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What’s With All the Forms?
No matter how you file, you’ll be amazed at the amount of paperwork that goes into it. We have had clients joke with us that buying a house had fewer documents than filing for SSD or SSI! What do all these forms do and what questions do they ask? Let’s look at the major ones.
The first real test of how much you have learned from us comes in the form called SSA-3368, the Adult Disability Report. For this questionnaire, you will have to give more than simple “yes” or “no” answers. It is your first opportunity to give your own assessment of your medical condition and why you feel it keeps you from working. Remember, you will always be telling the truth. Our job here is to make sure you think through all of your answers and give the most complete and helpful responses. The way that you answer these initial questions will also prepare you for answering them again later if you need to appear before a judge.
This form askes a number of crucial questions. For example, Section 3 askes about your medical condition. Your jog: tell them everything. Don’t leave out any impairment that you feel contributes to your disability. If you are worried about forgetting something, try to start at the top of your head and work down to the bottoms of your feet. Along the way, ask yourself, “Do I have any medical problems here? How about here? And here?”
We cannot stress enough how important it is for you to be thorough here. It is impossible to count the number of times we have heard judges say, “This is the first I am hearing about this part of your disability. Why didn’t you indicate this when you first filed?” Let Social Security deal with figuring out what is severe enough to qualify and what is not. Don’t do the screening process yourself.
The next danger zone is Section 4. You will be asked things like, “When did your condition first start bothering your?” This is often hard to remember. IF you had an injury, such as a fall, the date may be easier to recall; if you have a long slowly progressing illness, this can be tough to pinpoint a date. Do your best, and make certain that you put a date no later than the day you last worked or last day you felt you could work if you were unemployed at the time. What Social Security is looking to find out with this question is how long (if at all) you were able to work after your condition began. They want to know what got so bad that you had to stop all together.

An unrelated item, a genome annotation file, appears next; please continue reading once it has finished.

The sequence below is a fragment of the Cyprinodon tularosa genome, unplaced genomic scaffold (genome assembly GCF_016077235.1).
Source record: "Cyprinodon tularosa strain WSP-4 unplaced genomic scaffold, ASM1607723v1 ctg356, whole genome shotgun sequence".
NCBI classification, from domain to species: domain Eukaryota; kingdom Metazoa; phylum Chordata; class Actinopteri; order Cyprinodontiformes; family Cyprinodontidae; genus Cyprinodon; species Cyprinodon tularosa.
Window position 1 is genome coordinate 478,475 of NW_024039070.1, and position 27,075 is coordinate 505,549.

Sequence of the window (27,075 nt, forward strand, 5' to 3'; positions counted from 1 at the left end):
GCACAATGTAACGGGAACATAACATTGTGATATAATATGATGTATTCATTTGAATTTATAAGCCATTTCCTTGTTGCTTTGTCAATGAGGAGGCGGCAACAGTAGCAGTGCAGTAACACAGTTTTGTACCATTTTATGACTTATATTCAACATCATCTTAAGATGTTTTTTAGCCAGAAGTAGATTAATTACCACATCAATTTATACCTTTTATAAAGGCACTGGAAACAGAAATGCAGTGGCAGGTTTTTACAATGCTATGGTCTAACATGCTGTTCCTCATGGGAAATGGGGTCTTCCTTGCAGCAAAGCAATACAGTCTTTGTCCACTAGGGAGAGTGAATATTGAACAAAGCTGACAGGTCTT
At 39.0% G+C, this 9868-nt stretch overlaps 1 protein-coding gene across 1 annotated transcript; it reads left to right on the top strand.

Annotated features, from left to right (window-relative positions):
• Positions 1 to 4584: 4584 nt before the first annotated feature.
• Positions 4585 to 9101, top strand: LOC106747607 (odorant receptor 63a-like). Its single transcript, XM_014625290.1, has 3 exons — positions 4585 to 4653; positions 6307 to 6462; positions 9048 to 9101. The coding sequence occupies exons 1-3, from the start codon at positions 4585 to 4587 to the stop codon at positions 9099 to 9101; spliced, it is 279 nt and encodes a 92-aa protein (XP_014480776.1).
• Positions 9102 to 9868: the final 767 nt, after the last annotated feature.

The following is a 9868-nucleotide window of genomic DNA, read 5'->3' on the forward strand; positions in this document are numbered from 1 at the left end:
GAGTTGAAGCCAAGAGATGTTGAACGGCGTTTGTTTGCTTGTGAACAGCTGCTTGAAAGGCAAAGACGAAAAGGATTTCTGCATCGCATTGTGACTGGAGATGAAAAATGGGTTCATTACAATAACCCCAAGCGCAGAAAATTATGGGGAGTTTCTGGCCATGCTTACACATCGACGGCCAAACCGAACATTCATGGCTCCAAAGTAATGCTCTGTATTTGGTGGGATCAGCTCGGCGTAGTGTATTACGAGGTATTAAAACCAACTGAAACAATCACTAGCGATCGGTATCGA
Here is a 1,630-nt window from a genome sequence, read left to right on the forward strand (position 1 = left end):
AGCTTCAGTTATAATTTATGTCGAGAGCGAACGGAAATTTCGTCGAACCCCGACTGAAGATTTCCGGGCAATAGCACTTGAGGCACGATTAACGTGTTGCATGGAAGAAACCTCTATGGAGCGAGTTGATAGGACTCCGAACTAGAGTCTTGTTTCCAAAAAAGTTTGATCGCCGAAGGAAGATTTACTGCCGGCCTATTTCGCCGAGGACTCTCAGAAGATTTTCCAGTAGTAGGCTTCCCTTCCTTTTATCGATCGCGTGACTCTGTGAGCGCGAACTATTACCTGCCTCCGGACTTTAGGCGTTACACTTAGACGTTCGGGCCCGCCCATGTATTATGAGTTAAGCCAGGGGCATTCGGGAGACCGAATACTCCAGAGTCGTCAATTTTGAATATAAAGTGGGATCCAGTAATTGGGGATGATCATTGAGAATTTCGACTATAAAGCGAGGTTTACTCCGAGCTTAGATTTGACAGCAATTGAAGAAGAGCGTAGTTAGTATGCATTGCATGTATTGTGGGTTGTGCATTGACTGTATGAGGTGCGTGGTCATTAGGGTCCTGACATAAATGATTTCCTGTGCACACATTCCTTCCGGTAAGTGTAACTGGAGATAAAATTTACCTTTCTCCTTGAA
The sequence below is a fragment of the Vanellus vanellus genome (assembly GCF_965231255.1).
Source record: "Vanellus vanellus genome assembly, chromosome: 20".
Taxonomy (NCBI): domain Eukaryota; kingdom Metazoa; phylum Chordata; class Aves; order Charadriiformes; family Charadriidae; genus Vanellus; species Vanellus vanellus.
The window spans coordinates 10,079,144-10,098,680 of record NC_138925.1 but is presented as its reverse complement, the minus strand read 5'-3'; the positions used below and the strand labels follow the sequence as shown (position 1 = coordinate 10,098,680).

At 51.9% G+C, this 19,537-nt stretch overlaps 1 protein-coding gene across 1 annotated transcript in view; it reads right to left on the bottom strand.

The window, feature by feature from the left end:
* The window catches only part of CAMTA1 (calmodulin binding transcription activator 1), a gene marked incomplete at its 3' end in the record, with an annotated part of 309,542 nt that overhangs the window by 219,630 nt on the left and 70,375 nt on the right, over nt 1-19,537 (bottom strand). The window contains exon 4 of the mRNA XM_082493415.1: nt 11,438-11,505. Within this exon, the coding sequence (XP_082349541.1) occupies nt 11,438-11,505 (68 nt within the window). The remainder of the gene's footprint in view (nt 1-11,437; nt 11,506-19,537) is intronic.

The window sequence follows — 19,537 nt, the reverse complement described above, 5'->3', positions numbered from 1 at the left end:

This section also asks you whether your condition forced you to stop working and if so, when. This is very important to get right because it can affect your chances of winning, as well as the amount of past-due benefits you can collect. The crucial part for you to keep in mind is that it asks about when your condition made you stop working. This may be different form the date you actually last worked. IF you lost your job for an unrelated reason, and then got sick some time later, you have to indicate this later date. Many people know the exact date. Others chose to call their last employer to track this down. But sometimes the date you last worked is after the date of onset and frequently after the date you last got paid.
To help understand this very important issue of getting the date right, lets suppose an imaginary claimant named Eric had a heart attack in May 2002. After being out of work four months, he returned. Things went well: He watched his diet, exercised, took his medication. Nevertheless, he then started having signs of heart problems: shortness of breath when walking; and chest pain when he was in
stressful situations. His doctor told him to stop working. His job gave him 30 days severance and then he applied for short-term disability in his state. When is his onset date? The date of the heart attack? The dated the doctor ordered him to stop? The date he last got paid? The date his short-term disability (usually 12 months) ended? Generally, it is the day he stopped working. But if the heart attack was only a few months before, the period he returned to work might be an unsuccessful work attempt and the date of the heart attack would be the onset date. It would not be when the severance ended or when short-term disability ran out.
Do the best you can, but make sure that you at least have the year correct. Also, be sure to give the date that you felt it was just too much to go on working. Don’t sell yourself short by giving a later date when, for instance, you received an official diagnosis of a particular illness.